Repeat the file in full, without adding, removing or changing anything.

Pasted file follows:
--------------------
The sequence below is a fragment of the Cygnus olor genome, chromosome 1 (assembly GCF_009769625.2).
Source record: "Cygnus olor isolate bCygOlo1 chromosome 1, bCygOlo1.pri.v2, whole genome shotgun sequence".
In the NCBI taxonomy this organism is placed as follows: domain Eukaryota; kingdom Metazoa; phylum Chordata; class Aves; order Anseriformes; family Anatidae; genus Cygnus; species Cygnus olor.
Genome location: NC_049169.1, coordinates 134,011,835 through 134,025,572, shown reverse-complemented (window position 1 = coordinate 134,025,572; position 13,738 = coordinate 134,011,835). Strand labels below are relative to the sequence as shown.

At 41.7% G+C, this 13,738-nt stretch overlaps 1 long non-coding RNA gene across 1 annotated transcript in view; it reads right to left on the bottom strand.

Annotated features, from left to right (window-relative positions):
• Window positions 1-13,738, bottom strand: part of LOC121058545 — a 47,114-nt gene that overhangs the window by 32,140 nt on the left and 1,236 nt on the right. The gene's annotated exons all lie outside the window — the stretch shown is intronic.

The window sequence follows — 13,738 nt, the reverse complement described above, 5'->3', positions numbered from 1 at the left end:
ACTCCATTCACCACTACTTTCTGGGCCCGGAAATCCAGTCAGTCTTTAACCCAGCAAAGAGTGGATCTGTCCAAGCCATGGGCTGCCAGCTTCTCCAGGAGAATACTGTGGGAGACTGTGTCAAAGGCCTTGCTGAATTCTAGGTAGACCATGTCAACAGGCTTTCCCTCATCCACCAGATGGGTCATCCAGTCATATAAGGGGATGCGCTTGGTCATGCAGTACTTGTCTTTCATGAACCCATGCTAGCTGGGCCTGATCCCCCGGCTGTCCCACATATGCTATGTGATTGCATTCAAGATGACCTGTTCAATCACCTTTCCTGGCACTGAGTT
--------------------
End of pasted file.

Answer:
The sequence below is a fragment of the Cygnus olor genome, chromosome 1 (assembly GCF_009769625.2).
Source record: "Cygnus olor isolate bCygOlo1 chromosome 1, bCygOlo1.pri.v2, whole genome shotgun sequence".
In the NCBI taxonomy this organism is placed as follows: domain Eukaryota; kingdom Metazoa; phylum Chordata; class Aves; order Anseriformes; family Anatidae; genus Cygnus; species Cygnus olor.
Genome location: NC_049169.1, coordinates 134,011,835 through 134,025,572, shown reverse-complemented (window position 1 = coordinate 134,025,572; position 13,738 = coordinate 134,011,835). Strand labels below are relative to the sequence as shown.

At 41.7% G+C, this 13,738-nt stretch overlaps 1 long non-coding RNA gene across 1 annotated transcript in view; it reads right to left on the bottom strand.

Annotated features, from left to right (window-relative positions):
• Window positions 1-13,738, bottom strand: part of LOC121058545 — a 47,114-nt gene that overhangs the window by 32,140 nt on the left and 1,236 nt on the right. The gene's annotated exons all lie outside the window — the stretch shown is intronic.

The window sequence follows — 13,738 nt, the reverse complement described above, 5'->3', positions numbered from 1 at the left end:
ACTCCATTCACCACTACTTTCTGGGCCCGGAAATCCAGTCAGTCTTTAACCCAGCAAAGAGTGGATCTGTCCAAGCCATGGGCTGCCAGCTTCTCCAGGAGAATACTGTGGGAGACTGTGTCAAAGGCCTTGCTGAATTCTAGGTAGACCATGTCAACAGGCTTTCCCTCATCCACCAGATGGGTCATCCAGTCATATAAGGGGATGCGCTTGGTCATGCAGTACTTGTCTTTCATGAACCCATGCTAGCTGGGCCTGATCCCCCGGCTGTCCCACATATGCTATGTGATTGCATTCAAGATGACCTGTTCAATCACCTTTCCTGGCACTGAGTT